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To assess the current topography of the tidal marshes we conducted survey-grade elevation surveys at all sites between 2009 and 2013 using a Leica RX1200 Real Time Kinematic (RTK)Global Positioning System (GPS) rover (±1 cm horizontal, ±2 cm vertical accuracy; Leica Geosystems Inc., Norcross, GA; Figure 4). At sites with RTK network coverage (San Pablo, Petaluma, Pt. Mugu, and Newport), rover positions were received in real time from the Leica Smartnet system via a CDMA modem (www.lecia-geosystems.com). At sites without network coverage (Humboldt, Bolinas, Morro and Tijuana), rover positions were received in real time from a Leica GS10 antenna base station via radio link. When using the base station, we adjusted...
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The South Central U.S. encompasses a wide range of ecosystem types and precipitation patterns. Average annual precipitation is less than 10 inches in northwest New Mexico but can exceed 60 inches further east in Louisiana. Much of the region relies on warm-season convective precipitation – that is, highly localized brief but intense periods of rainfall that are common in the summer. This type of precipitation is a significant driver of climate and ecosystem function in the region, but it is also notoriously difficult to predict since it occurs at such small spatial and temporal scales. While global climate models are helpful for understanding and predicting large-scale precipitation trends, they often do not capture...
A new method for automatic detection of atmospheric rivers (ARs) is developed and applied to an atmospheric reanalysis, yielding an extensive catalog of ARs land-falling along the west coast of North America during 1948–2017. This catalog provides a large array of variables that can be used to examine AR cases and their climate-scale variability in exceptional detail. The new record of AR activity, as presented, validated and examined here, provides a perspective on the seasonal cycle and the interannual-interdecadal variability of AR activity affecting the hydroclimate of western North America. Importantly, AR intensity does not exactly follow the climatological pattern of AR frequency. Strong links to hydroclimate...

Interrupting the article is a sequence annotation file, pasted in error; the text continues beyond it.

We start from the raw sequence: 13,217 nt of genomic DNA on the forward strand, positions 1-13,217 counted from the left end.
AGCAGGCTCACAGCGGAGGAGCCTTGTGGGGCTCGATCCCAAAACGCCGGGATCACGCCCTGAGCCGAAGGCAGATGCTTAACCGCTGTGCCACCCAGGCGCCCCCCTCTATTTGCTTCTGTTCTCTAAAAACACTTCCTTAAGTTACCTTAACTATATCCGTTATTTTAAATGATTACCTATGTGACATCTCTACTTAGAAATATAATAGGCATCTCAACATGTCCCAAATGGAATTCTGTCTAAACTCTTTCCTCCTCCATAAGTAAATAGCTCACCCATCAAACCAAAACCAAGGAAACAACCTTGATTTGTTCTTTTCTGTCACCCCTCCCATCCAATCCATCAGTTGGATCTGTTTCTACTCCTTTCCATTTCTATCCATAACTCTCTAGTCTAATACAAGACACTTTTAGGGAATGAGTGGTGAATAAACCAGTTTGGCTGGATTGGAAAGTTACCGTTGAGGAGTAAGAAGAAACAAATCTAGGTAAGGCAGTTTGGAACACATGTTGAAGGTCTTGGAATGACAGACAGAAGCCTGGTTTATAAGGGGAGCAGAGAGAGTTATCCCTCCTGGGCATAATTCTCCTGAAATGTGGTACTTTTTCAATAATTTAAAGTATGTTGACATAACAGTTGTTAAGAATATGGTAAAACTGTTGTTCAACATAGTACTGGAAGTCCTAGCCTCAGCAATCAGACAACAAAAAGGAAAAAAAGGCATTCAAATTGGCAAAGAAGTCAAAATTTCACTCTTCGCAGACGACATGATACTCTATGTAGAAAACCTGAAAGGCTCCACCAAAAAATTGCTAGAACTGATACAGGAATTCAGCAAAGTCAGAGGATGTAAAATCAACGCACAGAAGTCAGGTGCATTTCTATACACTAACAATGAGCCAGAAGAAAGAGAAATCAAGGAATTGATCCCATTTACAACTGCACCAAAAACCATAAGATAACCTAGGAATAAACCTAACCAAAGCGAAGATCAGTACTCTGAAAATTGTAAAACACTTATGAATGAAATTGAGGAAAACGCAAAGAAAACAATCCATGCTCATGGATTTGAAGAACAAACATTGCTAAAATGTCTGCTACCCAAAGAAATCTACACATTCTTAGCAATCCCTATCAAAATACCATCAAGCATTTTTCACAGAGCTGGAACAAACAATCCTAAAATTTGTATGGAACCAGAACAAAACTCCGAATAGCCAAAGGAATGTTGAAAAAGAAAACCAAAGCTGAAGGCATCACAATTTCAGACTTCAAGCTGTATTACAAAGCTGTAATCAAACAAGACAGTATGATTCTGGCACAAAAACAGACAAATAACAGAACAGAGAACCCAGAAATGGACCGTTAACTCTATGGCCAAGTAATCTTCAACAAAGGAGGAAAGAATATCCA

Abstract (from ESA): Estimating population size and resource selection functions (RSFs) are common approaches in applied ecology for addressing wildlife conservation and management objectives. Traditionally such approaches have been undertaken separately with different sources of data. Spatial capture–recapture (SCR) provides a hierarchical framework for jointly estimating density and multi‐scale resource selection, and data integration techniques provide opportunities for improving inferences from SCR models. Despite the added benefits, there have been few applications of SCR‐RSF integration, potentially due to complexities of specifying and fitting such models. Here, we extend a previous integrated SCR‐RSF model...
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To assess the current topography of the tidal marshes we conducted survey-grade elevation surveys at all sites between 2009 and 2013 using a Leica RX1200 Real Time Kinematic (RTK)Global Positioning System (GPS) rover (±1 cm horizontal, ±2 cm vertical accuracy; Leica Geosystems Inc., Norcross, GA; Figure 4). At sites with RTK network coverage (San Pablo, Petaluma, Pt. Mugu, and Newport), rover positions were received in real time from the Leica Smartnet system via a CDMA modem (www.lecia-geosystems.com). At sites without network coverage (Humboldt, Bolinas, Morro and Tijuana), rover positions were received in real time from a Leica GS10 antenna base station via radio link. When using the base station, we adjusted...
This downloadable PDF research feature summarizes the Pacific Islands Climate Science Center-supported project "Climate Change Research in Support of Hawaiian Ecosystem Management: An Integrated Approach". The key goals of this project were 1) to understand how changes in the Earth’s future climate system will affect the frequency and severity of extreme weather events in Hawai`i, 2) to support studies of the ecological impacts of climate change on native Hawaiian plants and animals and 3) to provide information needed by natural resource managers charged with preserving native biodiversity.
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We performed bathymetric surveys using a shallow-water echo-sounding system (Takekawa et al., 2010, Brand et al., 2012) comprised of an acoustic profiler (Navisound 210; Reson, Inc., Slangerup, Denmark), Leica RTK GPS Viva rover, and laptop computer mounted on a shallow-draft, portable flat-bottom boat (Bass Hunter, Cabelas, Sidney, NE; Figure 7). The RTK GPS obtained high resolution elevations of the water surface (reported precision 10 cm water depth. We recorded twenty depth readings and one GPS location each second along transects spaced 100 m apart perpendicular to the nearby salt marsh. We calibrated the system before use with a bar-check plate and adjusted the sound velocity for salinity and temperature differences....